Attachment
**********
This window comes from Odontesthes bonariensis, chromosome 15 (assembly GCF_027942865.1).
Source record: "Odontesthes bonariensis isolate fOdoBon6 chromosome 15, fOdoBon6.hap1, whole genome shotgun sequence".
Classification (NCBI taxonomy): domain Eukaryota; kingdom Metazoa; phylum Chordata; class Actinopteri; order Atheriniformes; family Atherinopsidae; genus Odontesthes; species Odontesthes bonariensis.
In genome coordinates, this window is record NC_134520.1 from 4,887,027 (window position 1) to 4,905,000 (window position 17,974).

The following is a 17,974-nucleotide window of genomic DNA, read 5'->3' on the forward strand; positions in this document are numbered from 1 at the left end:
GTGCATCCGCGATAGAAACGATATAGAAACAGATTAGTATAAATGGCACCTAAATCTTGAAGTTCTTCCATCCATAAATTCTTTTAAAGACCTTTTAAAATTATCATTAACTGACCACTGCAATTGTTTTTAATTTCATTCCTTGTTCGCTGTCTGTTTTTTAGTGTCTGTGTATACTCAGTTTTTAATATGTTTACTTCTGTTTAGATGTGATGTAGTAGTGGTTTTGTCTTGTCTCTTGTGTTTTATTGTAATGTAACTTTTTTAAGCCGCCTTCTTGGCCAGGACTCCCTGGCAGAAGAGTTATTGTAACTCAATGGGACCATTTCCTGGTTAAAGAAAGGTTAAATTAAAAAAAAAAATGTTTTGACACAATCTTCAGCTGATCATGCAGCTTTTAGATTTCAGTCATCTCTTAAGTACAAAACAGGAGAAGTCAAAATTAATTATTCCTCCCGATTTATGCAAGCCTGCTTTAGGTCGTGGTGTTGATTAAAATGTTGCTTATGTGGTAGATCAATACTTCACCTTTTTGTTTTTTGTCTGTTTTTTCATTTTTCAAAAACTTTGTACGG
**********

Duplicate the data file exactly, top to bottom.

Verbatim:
This window comes from Odontesthes bonariensis, chromosome 15 (assembly GCF_027942865.1).
Source record: "Odontesthes bonariensis isolate fOdoBon6 chromosome 15, fOdoBon6.hap1, whole genome shotgun sequence".
Classification (NCBI taxonomy): domain Eukaryota; kingdom Metazoa; phylum Chordata; class Actinopteri; order Atheriniformes; family Atherinopsidae; genus Odontesthes; species Odontesthes bonariensis.
In genome coordinates, this window is record NC_134520.1 from 4,887,027 (window position 1) to 4,905,000 (window position 17,974).

The following is a 17,974-nucleotide window of genomic DNA, read 5'->3' on the forward strand; positions in this document are numbered from 1 at the left end:
GTGCATCCGCGATAGAAACGATATAGAAACAGATTAGTATAAATGGCACCTAAATCTTGAAGTTCTTCCATCCATAAATTCTTTTAAAGACCTTTTAAAATTATCATTAACTGACCACTGCAATTGTTTTTAATTTCATTCCTTGTTCGCTGTCTGTTTTTTAGTGTCTGTGTATACTCAGTTTTTAATATGTTTACTTCTGTTTAGATGTGATGTAGTAGTGGTTTTGTCTTGTCTCTTGTGTTTTATTGTAATGTAACTTTTTTAAGCCGCCTTCTTGGCCAGGACTCCCTGGCAGAAGAGTTATTGTAACTCAATGGGACCATTTCCTGGTTAAAGAAAGGTTAAATTAAAAAAAAAAATGTTTTGACACAATCTTCAGCTGATCATGCAGCTTTTAGATTTCAGTCATCTCTTAAGTACAAAACAGGAGAAGTCAAAATTAATTATTCCTCCCGATTTATGCAAGCCTGCTTTAGGTCGTGGTGTTGATTAAAATGTTGCTTATGTGGTAGATCAATACTTCACCTTTTTGTTTTTTGTCTGTTTTTTCATTTTTCAAAAACTTTGTACGG